The Indian Budget 1996-97 The Indian Economy Overview


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Taxation [6]

  1. Importers will be happy to know that the Reserve Bank of India is announcing today the withdrawal of the interest rate surcharge of 25% on import finance imposed in February, 1996.

  2. I now come to my proposals regarding central excise. A large number of countries in the world today have a value added tax system which has been recognised to be the most efficient form of commodity taxation. I am glad to note that some State governments are moving towards the value added tax system. The last few years of reforms have taken us closer to having a Central VAT, but there are still certain legal obstacles.

  3. Our central excise structure still has 11 ad-valorem rates. The rates range from 0 to 50 per cent. Ideally there should be only four rates of excise duties -- zero, a lower rate of excise duty on goods of mass consumption, a single normal rate on all other goods and a higher rate on luxury items. It is absolutely necessary for us to move towards this rate structure so that we put an end to wasteful litigation and have a transparent and simple tax structure. It was not possible in the time available to me in preparing this Budget to achieve this goal in the current year. However, I propose to take the first step this year and I am confident that we will achieve a four- rate excise duty structure in another year or two.

  4. I propose to integrate the tax on the textile sector with the mainstream of central excise duties by introducing the Modvat principle in this sector. Hon'ble Members are aware that at present excise duties are levied at the fibre and yarn stage and there is only an additional excise duty, in lieu of sales tax, on fabrics. This is one of the most inefficient ways of taxation as it results in very high duties on inputs, which encourages evasion; it does not capture value addition; and it denies the industry an opportunity of claiming Modvat input credit on capital goods, chemicals and yarn. While modernisation of other industries is taking place speedily, our textile industry has not been able to participate fully in this process because of this lopsided tax structure. I, therefore, make the following proposals.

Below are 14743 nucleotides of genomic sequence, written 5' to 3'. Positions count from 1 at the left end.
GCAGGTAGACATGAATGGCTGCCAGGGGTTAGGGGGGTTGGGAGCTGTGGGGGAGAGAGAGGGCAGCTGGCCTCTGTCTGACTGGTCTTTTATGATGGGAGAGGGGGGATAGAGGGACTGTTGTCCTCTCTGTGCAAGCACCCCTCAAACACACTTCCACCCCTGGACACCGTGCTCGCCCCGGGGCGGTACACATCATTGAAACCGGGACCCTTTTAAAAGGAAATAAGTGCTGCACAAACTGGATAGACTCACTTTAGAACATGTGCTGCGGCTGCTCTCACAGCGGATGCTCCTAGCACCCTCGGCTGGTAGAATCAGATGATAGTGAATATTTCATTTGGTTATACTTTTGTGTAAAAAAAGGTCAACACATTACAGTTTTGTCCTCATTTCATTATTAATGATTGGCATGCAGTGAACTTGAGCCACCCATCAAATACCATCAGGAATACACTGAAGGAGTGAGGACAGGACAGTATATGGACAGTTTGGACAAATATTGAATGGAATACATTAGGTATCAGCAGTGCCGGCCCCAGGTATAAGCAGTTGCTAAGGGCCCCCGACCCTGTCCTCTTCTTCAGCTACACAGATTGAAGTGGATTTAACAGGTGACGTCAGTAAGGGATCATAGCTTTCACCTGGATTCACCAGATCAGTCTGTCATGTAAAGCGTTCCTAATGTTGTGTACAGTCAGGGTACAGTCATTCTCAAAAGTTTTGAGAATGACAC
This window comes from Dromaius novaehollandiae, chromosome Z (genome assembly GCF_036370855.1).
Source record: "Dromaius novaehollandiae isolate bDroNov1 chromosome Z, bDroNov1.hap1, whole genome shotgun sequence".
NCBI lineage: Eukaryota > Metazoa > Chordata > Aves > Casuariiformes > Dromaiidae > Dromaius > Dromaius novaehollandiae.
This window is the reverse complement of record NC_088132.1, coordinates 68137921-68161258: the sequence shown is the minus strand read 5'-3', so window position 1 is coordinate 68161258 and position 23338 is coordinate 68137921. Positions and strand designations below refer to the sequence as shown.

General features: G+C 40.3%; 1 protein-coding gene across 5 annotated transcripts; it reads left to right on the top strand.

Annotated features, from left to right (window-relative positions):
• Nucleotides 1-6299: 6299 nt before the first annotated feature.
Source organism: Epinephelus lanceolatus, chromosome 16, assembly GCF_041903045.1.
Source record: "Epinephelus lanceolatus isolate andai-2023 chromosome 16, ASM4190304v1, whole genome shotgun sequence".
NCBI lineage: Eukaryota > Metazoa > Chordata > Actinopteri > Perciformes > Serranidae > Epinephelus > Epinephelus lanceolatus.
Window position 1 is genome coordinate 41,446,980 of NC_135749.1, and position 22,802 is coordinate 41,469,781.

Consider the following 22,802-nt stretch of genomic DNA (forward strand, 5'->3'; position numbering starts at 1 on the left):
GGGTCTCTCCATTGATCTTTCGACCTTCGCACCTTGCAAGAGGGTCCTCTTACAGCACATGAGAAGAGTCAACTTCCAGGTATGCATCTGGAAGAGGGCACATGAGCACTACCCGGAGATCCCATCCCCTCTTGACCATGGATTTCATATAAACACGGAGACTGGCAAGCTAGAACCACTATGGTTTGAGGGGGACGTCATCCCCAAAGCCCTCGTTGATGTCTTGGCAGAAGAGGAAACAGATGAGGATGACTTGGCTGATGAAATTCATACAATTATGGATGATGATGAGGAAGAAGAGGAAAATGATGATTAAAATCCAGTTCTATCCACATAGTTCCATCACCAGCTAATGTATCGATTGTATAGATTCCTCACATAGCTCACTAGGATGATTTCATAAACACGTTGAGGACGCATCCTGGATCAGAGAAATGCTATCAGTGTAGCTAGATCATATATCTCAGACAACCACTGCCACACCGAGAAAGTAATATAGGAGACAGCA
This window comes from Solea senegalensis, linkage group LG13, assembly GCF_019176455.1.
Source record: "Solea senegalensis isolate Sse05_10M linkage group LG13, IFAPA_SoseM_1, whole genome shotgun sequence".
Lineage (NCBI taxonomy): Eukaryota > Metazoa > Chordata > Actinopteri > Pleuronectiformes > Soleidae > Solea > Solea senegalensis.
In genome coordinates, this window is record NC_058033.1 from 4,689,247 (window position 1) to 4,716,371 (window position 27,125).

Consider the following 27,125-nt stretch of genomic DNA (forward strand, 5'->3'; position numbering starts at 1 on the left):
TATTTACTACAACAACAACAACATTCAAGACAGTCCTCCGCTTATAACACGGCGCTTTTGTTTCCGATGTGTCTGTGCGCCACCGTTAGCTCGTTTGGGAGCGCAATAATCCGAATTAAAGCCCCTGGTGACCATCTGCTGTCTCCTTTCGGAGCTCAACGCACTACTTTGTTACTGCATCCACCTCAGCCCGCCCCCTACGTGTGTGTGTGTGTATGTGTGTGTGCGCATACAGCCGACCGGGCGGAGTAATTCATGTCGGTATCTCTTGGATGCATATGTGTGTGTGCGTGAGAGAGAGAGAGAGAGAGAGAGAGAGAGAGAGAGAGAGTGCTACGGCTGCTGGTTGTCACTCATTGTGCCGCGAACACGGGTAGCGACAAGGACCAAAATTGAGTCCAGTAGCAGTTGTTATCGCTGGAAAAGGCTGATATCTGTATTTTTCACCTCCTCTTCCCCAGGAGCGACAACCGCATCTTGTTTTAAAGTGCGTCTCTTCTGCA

5. I propose to reduce the excise duty on yarn in the case of polyester filament yarn from the current level of 50% to 40% and unify the rates on other yarn at 20%, except nylon filament yarn and cotton yarn for which the present rates of 30% and 5% respectively will be retained. In order to provide Modvat for the textile sector, I propose to impose a basic excise duty of 5% on cotton fabrics and 10% on other fabrics which will be collected at the processed fabric stage. The processors would be in a position to Modvat the duty paid on yarn imputed on the basis that yarn accounts for 50% of the value of the finished fabric. I have adopted a simple procedure of imputed value to avoid the imposition of a basic duty on grey fabrics which are manufactured by thousands of powerlooms. Such powerlooms will, therefore, continue to be outside the excise net. Composite mills and textile processors will be able to avail themselves of Modvat facilities hitherto not extended to them. This restructuring of excise duty, together with the substantial reduction in customs duties on selected machinery and on inputs for the textile sector, should provide a major boost to the textile industry. I believe that this will also simplify the calculation of drawback rates for garment exporters.

  6. In my proposals on customs duties, I have proposed a reduction in customs duty on crude oil from 35% to 25%. This is part of a restructuring and rationalisation of the duty structure aimed at encouraging efficient refineries and enabling me to shift the duties from the input stage to the product stage. I propose to make up the loss on customs duty by adjusting the excise duty upward from 10% to 15% on all petroleum products except LPG and kerosene. The proposed changes in customs and excise duties taken together are revenue neutral and will have no impact on the administered prices of petroleum products.

  7. Honourable Members are aware that almost all articles of mass consumption are already exempt from excise duty and a large number of other widely consumed articles carry a rate of only 10%. I propose to exempt some more articles from excise duty.
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